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Friday, June 29, 2018

Professional Medical Organisations Are Starting To Think About AI And It Implications!

This appeared last week.

AMA issues policy statement on use of ‘augmented intelligence’

Published June 18 2018, 5:20pm EDT
The American Medical Association is weighing in on the potential of what it is calling “augmented intelligence” in fields such as radiology and the practice of medicine by clinicians.
The nation’s largest professional association for medical professionals issued its first policy addressing augmented intelligence at its annual meeting last week, adopting broad recommendations for health and technology stakeholders.
The AMA action cites both the potential of innovation and concern about the role it will play in the practice of medicine and affect patients in the near future.
“As technology continues to advance and evolve, we have a unique opportunity to ensure that augmented intelligence is used to benefit patients, physicians and the broad healthcare community,” says Jesse Ehrenfeld, MD, one of the AMA’s board members.
The technology can assist radiologists, physicians and other medical professionals in making decisions that result in better and more appropriate use of medical care, Ehrenfeld adds.
 “Combining AI methods and systems with an irreplaceable human clinician can advance the delivery of care in a way that outperforms what either can do alone,” he says. “But we must address challenges in the design, evaluation and implementation, as this technology is increasingly integrated into physicians’ delivery of care to patients.”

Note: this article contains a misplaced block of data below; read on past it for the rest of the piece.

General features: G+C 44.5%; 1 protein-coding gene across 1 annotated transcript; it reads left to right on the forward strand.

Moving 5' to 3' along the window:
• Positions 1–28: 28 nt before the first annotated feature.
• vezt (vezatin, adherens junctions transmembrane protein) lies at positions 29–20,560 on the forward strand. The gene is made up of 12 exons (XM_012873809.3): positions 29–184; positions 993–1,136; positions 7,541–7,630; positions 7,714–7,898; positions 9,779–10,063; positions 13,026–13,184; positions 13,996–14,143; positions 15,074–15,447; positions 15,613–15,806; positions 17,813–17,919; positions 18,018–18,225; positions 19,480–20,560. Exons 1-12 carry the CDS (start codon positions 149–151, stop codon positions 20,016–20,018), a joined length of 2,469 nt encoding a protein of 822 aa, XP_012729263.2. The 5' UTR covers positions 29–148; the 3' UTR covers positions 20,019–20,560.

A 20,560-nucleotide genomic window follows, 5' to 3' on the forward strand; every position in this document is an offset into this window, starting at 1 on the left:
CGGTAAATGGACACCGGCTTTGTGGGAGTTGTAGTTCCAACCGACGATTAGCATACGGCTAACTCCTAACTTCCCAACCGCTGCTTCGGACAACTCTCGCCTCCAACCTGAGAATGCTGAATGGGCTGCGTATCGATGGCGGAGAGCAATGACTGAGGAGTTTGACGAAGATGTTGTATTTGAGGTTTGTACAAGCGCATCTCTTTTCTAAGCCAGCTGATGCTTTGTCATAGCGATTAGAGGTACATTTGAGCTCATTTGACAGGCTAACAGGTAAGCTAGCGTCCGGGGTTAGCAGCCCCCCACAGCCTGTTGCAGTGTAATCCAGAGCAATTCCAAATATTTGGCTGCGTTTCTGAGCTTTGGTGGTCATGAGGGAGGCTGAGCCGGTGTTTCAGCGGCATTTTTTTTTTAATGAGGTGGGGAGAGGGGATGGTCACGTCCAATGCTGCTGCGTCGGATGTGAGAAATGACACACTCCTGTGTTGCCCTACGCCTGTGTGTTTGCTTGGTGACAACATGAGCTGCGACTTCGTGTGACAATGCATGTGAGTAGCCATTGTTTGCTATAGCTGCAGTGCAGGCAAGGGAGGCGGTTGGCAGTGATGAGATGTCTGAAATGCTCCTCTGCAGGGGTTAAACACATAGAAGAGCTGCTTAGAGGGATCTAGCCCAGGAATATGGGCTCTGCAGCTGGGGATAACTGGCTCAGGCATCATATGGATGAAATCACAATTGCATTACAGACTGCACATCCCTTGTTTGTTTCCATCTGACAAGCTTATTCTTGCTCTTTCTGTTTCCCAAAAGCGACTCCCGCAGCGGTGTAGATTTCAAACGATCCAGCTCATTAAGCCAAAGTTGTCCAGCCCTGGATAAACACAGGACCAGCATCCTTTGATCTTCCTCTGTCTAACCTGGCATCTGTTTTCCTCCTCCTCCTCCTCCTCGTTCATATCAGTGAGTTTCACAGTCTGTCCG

AMA’s policy says the group will:
• Leverage its ongoing engagement in digital health and other priority areas for improving patient outcomes and physicians’ professional satisfaction to help set priorities for the use of AI in healthcare.
• Identify opportunities to integrate the perspective of practicing physicians into the development, design, validation and implementation of AI in healthcare.
• Promote development of thoughtfully designed, high-quality, clinically validated healthcare AI, which should conform to user-centered design practices, is transparent, conforms to leading standards to engender reproducibility, identifies and avoids bias and avoids introducing healthcare disparities, and safeguards individuals’ privacy and data security.
• Encourage education for patients, physicians, medical students and other professionals to inform others of the promise and limitations of healthcare AI.
• Explore the legal implications of healthcare AI, such as issues of intellectual property, and advocate for “appropriate professional and governmental oversight.”
More here:
We also has this from the UK.

UK report warns DeepMind Health could gain ‘excessive monopoly power’

Natasha Lomas@riptari / Jun 16, 2018
DeepMind’s foray into digital health services continues to raise concerns. The latest worries are voiced by a panel of external reviewers appointed by the Google-owned AI company to report on its operations after its initial data-sharing arrangements with the U.K.’s National Health Service (NHS) ran into a major public controversy in 2016.